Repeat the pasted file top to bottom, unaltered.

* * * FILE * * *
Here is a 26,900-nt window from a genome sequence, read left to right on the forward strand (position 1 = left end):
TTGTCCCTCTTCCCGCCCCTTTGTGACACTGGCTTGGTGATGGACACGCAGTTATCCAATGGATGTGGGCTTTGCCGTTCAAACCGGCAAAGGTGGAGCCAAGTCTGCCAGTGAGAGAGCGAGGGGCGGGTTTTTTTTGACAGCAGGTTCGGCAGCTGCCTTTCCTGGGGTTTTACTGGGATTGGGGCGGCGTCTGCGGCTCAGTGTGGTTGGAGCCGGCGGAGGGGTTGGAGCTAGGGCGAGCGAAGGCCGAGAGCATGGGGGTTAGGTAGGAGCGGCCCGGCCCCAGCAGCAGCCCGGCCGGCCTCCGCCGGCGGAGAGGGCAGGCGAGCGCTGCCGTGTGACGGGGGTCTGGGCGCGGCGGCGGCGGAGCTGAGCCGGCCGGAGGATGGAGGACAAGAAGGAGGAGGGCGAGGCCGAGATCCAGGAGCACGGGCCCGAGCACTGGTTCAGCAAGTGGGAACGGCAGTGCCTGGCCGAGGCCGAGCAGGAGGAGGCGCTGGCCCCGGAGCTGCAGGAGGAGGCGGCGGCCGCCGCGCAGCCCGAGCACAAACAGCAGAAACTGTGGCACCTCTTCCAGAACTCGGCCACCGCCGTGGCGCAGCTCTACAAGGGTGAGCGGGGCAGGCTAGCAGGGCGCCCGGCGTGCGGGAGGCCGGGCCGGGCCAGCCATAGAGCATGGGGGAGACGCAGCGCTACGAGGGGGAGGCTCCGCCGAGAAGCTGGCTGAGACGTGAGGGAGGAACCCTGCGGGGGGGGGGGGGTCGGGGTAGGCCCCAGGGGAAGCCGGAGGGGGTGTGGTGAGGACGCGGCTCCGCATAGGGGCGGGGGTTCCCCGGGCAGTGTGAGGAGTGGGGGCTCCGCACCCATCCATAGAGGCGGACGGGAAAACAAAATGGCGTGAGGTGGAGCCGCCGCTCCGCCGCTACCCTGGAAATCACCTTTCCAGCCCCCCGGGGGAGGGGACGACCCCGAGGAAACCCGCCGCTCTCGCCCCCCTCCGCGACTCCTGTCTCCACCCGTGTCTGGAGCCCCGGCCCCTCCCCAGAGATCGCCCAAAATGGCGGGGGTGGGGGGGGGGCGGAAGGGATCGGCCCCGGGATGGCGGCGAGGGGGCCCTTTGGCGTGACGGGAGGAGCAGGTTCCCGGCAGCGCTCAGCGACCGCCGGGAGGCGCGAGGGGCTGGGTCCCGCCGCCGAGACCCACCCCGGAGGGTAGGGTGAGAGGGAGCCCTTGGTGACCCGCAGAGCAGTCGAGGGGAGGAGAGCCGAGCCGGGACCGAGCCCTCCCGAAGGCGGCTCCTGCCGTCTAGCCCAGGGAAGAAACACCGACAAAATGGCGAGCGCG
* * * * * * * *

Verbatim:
Here is a 26,900-nt window from a genome sequence, read left to right on the forward strand (position 1 = left end):
TTGTCCCTCTTCCCGCCCCTTTGTGACACTGGCTTGGTGATGGACACGCAGTTATCCAATGGATGTGGGCTTTGCCGTTCAAACCGGCAAAGGTGGAGCCAAGTCTGCCAGTGAGAGAGCGAGGGGCGGGTTTTTTTTGACAGCAGGTTCGGCAGCTGCCTTTCCTGGGGTTTTACTGGGATTGGGGCGGCGTCTGCGGCTCAGTGTGGTTGGAGCCGGCGGAGGGGTTGGAGCTAGGGCGAGCGAAGGCCGAGAGCATGGGGGTTAGGTAGGAGCGGCCCGGCCCCAGCAGCAGCCCGGCCGGCCTCCGCCGGCGGAGAGGGCAGGCGAGCGCTGCCGTGTGACGGGGGTCTGGGCGCGGCGGCGGCGGAGCTGAGCCGGCCGGAGGATGGAGGACAAGAAGGAGGAGGGCGAGGCCGAGATCCAGGAGCACGGGCCCGAGCACTGGTTCAGCAAGTGGGAACGGCAGTGCCTGGCCGAGGCCGAGCAGGAGGAGGCGCTGGCCCCGGAGCTGCAGGAGGAGGCGGCGGCCGCCGCGCAGCCCGAGCACAAACAGCAGAAACTGTGGCACCTCTTCCAGAACTCGGCCACCGCCGTGGCGCAGCTCTACAAGGGTGAGCGGGGCAGGCTAGCAGGGCGCCCGGCGTGCGGGAGGCCGGGCCGGGCCAGCCATAGAGCATGGGGGAGACGCAGCGCTACGAGGGGGAGGCTCCGCCGAGAAGCTGGCTGAGACGTGAGGGAGGAACCCTGCGGGGGGGGGGGGGTCGGGGTAGGCCCCAGGGGAAGCCGGAGGGGGTGTGGTGAGGACGCGGCTCCGCATAGGGGCGGGGGTTCCCCGGGCAGTGTGAGGAGTGGGGGCTCCGCACCCATCCATAGAGGCGGACGGGAAAACAAAATGGCGTGAGGTGGAGCCGCCGCTCCGCCGCTACCCTGGAAATCACCTTTCCAGCCCCCCGGGGGAGGGGACGACCCCGAGGAAACCCGCCGCTCTCGCCCCCCTCCGCGACTCCTGTCTCCACCCGTGTCTGGAGCCCCGGCCCCTCCCCAGAGATCGCCCAAAATGGCGGGGGTGGGGGGGGGGCGGAAGGGATCGGCCCCGGGATGGCGGCGAGGGGGCCCTTTGGCGTGACGGGAGGAGCAGGTTCCCGGCAGCGCTCAGCGACCGCCGGGAGGCGCGAGGGGCTGGGTCCCGCCGCCGAGACCCACCCCGGAGGGTAGGGTGAGAGGGAGCCCTTGGTGACCCGCAGAGCAGTCGAGGGGAGGAGAGCCGAGCCGGGACCGAGCCCTCCCGAAGGCGGCTCCTGCCGTCTAGCCCAGGGAAGAAACACCGACAAAATGGCGAGCGCG